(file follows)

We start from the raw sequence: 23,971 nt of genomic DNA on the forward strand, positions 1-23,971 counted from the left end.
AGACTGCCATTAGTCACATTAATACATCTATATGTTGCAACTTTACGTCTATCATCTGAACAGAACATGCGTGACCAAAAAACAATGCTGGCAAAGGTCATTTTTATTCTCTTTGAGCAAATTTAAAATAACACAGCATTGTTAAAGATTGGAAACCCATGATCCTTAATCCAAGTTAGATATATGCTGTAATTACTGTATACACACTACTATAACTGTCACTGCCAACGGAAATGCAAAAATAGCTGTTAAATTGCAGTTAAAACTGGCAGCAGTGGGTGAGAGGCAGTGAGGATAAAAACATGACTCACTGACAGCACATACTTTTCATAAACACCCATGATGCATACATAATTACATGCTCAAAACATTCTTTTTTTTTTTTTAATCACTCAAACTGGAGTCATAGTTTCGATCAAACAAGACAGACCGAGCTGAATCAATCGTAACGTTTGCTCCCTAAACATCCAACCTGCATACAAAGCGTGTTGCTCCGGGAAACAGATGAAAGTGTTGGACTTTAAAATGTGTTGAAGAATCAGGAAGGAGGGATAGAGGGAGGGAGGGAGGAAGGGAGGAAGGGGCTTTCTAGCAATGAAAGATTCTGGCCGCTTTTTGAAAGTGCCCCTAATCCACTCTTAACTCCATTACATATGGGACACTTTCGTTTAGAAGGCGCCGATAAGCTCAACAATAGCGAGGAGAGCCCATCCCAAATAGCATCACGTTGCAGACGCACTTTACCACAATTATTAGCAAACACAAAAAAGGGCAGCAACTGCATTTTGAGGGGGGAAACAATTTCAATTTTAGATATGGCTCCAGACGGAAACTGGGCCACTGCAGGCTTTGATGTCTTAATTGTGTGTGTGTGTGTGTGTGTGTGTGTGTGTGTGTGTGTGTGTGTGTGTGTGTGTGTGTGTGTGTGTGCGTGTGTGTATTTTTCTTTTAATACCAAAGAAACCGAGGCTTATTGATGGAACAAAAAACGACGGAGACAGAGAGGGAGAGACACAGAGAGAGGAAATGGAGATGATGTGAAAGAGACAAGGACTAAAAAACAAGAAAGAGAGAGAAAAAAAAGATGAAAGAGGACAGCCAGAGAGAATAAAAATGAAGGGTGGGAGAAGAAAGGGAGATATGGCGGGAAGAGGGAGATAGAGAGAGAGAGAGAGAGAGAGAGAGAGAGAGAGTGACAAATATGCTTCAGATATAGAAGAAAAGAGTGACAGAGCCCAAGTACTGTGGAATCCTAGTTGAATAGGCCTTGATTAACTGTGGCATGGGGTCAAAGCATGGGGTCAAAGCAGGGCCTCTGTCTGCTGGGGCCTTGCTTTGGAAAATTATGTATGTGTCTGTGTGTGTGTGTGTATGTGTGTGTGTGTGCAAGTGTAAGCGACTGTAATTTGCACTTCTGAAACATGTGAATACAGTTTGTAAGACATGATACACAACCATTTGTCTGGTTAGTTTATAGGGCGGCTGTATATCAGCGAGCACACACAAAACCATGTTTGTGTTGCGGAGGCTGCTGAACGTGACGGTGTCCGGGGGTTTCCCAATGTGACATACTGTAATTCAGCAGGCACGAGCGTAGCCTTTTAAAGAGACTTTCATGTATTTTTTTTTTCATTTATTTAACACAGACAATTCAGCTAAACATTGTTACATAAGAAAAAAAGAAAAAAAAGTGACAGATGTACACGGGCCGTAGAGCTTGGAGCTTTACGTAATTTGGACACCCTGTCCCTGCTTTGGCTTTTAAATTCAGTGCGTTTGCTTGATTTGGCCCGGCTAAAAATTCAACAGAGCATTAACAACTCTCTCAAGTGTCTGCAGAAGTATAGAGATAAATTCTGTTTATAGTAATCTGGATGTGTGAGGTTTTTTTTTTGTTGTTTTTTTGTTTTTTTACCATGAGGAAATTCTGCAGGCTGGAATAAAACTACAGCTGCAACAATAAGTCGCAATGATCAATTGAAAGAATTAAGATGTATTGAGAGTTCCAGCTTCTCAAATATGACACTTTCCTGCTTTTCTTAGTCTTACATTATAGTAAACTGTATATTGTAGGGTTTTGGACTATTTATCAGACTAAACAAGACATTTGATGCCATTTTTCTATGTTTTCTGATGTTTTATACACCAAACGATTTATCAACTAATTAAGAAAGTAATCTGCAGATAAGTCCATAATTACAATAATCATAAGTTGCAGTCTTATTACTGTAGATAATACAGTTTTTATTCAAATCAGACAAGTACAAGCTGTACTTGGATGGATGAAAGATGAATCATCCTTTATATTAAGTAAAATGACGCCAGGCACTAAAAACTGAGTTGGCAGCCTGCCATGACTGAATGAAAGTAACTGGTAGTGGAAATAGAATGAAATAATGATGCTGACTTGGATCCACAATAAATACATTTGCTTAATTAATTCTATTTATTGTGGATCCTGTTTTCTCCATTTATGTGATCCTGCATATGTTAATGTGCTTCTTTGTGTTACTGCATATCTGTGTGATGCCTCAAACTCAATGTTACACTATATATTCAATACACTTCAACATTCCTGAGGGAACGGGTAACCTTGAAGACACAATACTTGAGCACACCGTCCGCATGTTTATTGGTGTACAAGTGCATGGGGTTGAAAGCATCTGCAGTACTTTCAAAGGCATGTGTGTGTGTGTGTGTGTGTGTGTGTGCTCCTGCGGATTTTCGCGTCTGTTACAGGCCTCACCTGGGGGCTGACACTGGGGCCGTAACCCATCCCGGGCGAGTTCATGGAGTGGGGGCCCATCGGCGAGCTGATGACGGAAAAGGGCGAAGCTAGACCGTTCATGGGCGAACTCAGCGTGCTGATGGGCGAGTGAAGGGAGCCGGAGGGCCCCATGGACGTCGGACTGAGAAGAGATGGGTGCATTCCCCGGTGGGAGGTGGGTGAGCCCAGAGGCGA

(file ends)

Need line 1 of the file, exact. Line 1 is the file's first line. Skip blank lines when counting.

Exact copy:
We start from the raw sequence: 23,971 nt of genomic DNA on the forward strand, positions 1-23,971 counted from the left end.